After the eternal navel-gazing of Hackgate, I was delighted to find a real discussion kicked off by Pete Wishart’s article on Britishness in Newsnet Scotland. His open queries came immediately under sustained attack from people whose position seems more like Irish nationalists a century ago than modern Scots. However, over the weekend Newsnet Scotland saw fit to publish a further article on the matter by Paul Kavanaugh that broadens discussion to cultural groups around Europe and how they do not carry the same baggage that “British” still seems to. And, simply because such a range of opinions exists, isn’t it time we Scots sorted ourselves out on this?
I am with Pete and Paul. Despite great respect for Wallace, England is not foreign to me, any more than Ireland or Wales or, for that matter, Orkney, despite each having a culture distinct from my own lowland Scots. I’m delighted to surprise Welsh friends with tales of their ‘Old North’. After the Welsh Gododdin succumbed, this area was English until Malcolm II knocked heads at Carham in 1058, whereupon our Southern cousins soon got too distracted by French-speaking Vikings to ever get it back. Add in a half millennium of our close ties with Flanders, the Hanseatic ports and much of Scandinavia and you start to put our culture on a much broader basis than a London-dominated state that painted a fifth of the world map pink. Yet the word to describe it is ‘British’.
We Scots never really embraced English jingoism. But then, post-Carham, we were never threatened by ‘real’ foreigners, the way the English were by the Armada or Napoleon. And, once the bad taste of Darien was washed away, first, by post-1707 prosperity, then the agricultural and industrial revolutions in which all four ‘British’ nations joined with enthusiasm, the idea of anything other than ‘British’ to describe the team that went on to build the world’s most successful empire would be ludicrous.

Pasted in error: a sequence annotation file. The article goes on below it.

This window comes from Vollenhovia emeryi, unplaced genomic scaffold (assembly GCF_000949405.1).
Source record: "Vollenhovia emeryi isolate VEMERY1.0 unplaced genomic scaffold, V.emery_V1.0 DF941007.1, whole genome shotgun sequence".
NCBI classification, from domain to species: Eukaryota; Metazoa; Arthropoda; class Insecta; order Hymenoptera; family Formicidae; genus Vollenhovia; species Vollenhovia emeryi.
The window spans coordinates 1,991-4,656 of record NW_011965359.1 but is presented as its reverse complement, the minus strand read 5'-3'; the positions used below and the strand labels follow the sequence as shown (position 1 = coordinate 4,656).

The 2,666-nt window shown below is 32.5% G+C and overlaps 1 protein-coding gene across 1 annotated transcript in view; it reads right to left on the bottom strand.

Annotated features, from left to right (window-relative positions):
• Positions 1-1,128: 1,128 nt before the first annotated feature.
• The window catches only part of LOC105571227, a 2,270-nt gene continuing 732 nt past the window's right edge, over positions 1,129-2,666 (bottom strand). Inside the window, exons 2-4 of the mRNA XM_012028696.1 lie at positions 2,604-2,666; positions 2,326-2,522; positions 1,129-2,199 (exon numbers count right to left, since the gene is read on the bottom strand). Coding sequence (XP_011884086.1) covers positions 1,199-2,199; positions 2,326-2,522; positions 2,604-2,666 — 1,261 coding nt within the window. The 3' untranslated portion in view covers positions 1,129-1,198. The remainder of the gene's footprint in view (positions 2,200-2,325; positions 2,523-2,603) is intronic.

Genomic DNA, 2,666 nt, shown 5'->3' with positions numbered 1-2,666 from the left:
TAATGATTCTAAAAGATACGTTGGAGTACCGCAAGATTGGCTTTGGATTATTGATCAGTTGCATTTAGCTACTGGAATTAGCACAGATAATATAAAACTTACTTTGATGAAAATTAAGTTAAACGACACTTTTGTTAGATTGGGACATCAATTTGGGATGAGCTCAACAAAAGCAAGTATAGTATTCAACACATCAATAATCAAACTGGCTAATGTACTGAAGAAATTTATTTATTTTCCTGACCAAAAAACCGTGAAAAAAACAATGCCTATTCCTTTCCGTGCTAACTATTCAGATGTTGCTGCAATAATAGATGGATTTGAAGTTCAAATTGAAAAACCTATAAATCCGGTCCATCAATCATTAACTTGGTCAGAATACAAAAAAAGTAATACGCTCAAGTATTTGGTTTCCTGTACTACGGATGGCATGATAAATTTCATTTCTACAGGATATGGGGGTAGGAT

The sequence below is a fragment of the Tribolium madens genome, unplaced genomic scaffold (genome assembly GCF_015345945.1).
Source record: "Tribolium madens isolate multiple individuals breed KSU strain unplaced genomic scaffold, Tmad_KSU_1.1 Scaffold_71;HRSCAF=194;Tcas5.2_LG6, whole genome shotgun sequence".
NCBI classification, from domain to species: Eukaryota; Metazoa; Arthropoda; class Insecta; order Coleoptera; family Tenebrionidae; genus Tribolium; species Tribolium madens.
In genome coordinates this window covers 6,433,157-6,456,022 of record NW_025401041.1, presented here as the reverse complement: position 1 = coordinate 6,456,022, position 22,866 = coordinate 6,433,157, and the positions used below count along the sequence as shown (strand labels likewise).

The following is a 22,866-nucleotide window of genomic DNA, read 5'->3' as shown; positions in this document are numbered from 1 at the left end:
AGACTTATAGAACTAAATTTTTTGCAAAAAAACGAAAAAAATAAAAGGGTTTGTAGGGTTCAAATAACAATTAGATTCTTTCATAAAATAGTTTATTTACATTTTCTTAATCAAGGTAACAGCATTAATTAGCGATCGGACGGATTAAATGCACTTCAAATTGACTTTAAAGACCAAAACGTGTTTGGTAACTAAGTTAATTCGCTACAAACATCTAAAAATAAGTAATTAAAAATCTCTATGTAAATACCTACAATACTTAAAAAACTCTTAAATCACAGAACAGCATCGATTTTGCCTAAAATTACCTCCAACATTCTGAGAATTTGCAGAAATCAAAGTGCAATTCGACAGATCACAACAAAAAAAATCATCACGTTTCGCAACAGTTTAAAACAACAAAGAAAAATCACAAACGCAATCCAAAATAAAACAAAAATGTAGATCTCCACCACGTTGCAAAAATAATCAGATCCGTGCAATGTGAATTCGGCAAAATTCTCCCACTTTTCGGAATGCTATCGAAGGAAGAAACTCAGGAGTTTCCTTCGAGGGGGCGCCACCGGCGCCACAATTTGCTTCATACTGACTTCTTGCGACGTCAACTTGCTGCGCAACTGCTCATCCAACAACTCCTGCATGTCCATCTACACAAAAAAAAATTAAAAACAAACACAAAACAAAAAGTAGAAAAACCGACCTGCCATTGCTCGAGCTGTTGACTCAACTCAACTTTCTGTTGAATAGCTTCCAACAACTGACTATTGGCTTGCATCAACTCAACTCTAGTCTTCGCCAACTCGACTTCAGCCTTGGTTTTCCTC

If colonial ventures are not to your taste, the manner in which the British stood their ground in two world wars—even when the sacrifice was huge and the post-Dunkirk future hopeless—gives us shared heritage and pride it would be churlish to ignore. Had we nothing else, that we never gave in and faced down Fascism should give us common pride and bonds lasting generations.
I am proud to be an internationalist, with longstanding German, Belgian, American and even Macaoese friends. But, fond of them as I am, none are brothers or sisters in the way those who inhabit these islands are. In Galway and Cork I feel more at home than in the middle of a Gaelic conversation in Stornoway; Cardigan Bay delights me as much as views of Fidra or the Bass; the sleepy lanes of rural Norfolk are even cosier than the back roads of Lothian that I love. Our common culture, as mundane as a good cup of tea or Monty Python humour or the great pop culture Pete refers to, seems obvious to me. If there are barriers to appreciating Yeats or Dylan Thomas, I fail to see them. If I like Vaughan Williams over MacMillan, does that make me English? Or if Capercaillie opens my country’s culture to me while Irish folk leaves me cold, does that make me a xenophobe?
The richness that all of us bring to these islands is surely a matter of celebration and pride. Sweden once dominated Scandinavia as Spain once occupied all of Portugal. but Greig and Sibelius, Munch and Nokia, not to mention Telemark skiing and saunas are just some of the contributions their neighbours have made to not just Scandinavian culture but to the world. With its centuries of broad links with the wider world and its history of amicable, active ties with Celtic brethren, Scotland, which has contributed so much to ‘British’ culture to date, has a pivotal role to play in its future—once we sort out this ‘last colony’ anachronism among some of our more benighted English cousins.